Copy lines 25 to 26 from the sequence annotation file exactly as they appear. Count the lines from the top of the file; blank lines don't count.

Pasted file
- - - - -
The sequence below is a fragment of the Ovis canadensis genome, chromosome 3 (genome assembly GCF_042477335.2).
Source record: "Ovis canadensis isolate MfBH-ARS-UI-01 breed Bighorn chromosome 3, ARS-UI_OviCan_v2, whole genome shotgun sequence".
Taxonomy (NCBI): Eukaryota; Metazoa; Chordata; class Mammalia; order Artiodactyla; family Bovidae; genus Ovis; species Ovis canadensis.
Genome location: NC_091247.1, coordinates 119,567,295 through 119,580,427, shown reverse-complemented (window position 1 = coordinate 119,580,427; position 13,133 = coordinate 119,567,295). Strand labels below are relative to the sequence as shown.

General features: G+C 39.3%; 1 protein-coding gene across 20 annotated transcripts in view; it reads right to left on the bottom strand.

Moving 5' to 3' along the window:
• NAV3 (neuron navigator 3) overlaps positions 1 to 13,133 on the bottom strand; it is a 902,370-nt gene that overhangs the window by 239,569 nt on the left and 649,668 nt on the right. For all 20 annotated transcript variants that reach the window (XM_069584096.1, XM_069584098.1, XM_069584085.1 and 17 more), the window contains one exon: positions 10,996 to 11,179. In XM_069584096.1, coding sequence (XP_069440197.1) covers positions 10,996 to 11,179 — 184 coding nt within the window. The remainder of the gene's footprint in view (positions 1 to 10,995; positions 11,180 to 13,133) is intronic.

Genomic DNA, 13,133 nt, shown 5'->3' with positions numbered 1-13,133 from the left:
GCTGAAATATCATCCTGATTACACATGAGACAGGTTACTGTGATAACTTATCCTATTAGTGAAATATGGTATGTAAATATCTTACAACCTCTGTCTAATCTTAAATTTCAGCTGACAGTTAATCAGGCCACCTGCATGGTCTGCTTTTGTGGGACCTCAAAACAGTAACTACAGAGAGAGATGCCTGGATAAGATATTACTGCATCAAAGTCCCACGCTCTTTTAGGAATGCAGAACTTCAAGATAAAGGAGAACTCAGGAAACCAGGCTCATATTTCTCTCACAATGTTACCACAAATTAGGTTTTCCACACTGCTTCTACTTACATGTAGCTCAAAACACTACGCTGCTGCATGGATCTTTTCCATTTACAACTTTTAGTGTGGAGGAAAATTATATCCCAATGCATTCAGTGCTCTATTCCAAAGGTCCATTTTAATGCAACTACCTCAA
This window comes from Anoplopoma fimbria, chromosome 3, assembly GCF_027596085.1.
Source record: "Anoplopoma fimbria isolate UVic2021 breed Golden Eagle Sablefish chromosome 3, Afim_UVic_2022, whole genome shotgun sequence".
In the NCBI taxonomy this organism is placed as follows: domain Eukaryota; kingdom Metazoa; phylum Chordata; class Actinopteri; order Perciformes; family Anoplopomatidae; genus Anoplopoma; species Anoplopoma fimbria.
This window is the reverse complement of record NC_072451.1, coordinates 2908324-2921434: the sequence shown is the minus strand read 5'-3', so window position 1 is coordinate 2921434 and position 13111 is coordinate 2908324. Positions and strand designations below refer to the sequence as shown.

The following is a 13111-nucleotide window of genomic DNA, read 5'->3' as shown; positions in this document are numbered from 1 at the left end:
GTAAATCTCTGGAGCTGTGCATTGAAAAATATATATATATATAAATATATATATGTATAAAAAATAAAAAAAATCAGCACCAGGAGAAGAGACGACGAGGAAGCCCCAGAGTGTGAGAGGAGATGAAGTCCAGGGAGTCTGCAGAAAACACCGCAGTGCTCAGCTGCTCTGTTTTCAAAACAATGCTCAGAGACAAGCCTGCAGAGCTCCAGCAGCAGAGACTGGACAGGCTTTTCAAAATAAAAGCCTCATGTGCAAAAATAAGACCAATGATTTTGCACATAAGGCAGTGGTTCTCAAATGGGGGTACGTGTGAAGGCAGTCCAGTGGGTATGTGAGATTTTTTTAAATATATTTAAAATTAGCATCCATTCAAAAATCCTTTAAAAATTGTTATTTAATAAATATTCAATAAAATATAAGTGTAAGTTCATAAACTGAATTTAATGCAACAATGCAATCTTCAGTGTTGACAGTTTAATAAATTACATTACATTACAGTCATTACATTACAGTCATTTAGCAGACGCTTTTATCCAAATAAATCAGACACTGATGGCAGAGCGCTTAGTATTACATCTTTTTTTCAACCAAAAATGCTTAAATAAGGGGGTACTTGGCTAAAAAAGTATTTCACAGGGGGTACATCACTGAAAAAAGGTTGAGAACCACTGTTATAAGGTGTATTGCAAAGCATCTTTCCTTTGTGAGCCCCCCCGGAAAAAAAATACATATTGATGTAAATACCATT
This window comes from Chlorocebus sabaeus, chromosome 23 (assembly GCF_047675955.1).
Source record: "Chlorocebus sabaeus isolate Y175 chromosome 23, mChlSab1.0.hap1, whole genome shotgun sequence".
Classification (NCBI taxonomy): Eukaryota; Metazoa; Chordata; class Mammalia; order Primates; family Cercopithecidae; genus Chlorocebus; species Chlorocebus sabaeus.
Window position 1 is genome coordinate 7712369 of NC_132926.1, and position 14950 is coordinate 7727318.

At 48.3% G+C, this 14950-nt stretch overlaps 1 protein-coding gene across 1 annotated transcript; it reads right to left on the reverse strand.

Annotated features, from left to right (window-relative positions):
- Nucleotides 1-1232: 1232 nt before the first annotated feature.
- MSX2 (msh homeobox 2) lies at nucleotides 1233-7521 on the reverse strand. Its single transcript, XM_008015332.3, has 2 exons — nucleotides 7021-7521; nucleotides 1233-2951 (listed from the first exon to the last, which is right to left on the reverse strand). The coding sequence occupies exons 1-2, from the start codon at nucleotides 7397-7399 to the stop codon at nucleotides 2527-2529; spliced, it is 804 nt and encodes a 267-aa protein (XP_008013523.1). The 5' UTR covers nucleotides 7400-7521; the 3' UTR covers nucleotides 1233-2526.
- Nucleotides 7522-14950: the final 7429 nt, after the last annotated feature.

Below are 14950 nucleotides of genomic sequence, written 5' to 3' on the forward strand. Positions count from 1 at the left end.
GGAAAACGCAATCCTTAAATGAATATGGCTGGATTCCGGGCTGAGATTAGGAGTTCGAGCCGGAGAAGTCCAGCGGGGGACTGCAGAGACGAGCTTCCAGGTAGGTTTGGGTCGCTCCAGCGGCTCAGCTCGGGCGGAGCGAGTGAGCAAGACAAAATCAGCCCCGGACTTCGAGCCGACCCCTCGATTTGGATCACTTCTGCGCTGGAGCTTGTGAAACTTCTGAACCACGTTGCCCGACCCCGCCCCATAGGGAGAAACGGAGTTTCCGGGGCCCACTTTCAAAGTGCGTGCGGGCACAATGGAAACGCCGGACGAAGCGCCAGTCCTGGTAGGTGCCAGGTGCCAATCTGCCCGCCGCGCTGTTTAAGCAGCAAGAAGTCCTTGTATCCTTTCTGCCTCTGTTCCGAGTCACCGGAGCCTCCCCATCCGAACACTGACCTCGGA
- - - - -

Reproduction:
Below are 14950 nucleotides of genomic sequence, written 5' to 3' on the forward strand. Positions count from 1 at the left end.
GGAAAACGCAATCCTTAAATGAATATGGCTGGATTCCGGGCTGAGATTAGGAGTTCGAGCCGGAGAAGTCCAGCGGGGGACTGCAGAGACGAGCTTCCAGGTAGGTTTGGGTCGCTCCAGCGGCTCAGCTCGGGCGGAGCGAGTGAGCAAGACAAAATCAGCCCCGGACTTCGAGCCGACCCCTCGATTTGGATCACTTCTGCGCTGGAGCTTGTGAAACTTCTGAACCACGTTGCCCGACCCCGCCCCATAGGGAGAAACGGAGTTTCCGGGGCCCACTTTCAAAGTGCGTGCGGGCACAATGGAAACGCCGGACGAAGCGCCAGTCCTGGTAGGTGCCAGGTGCCAATCTGCCCGCCGCGCTGTTTAAGCAGCAAGAAGTCCTTGTATCCTTTCTGCCTCTGTTCCGAGTCACCGGAGCCTCCCCATCCGAACACTGACCTCGGA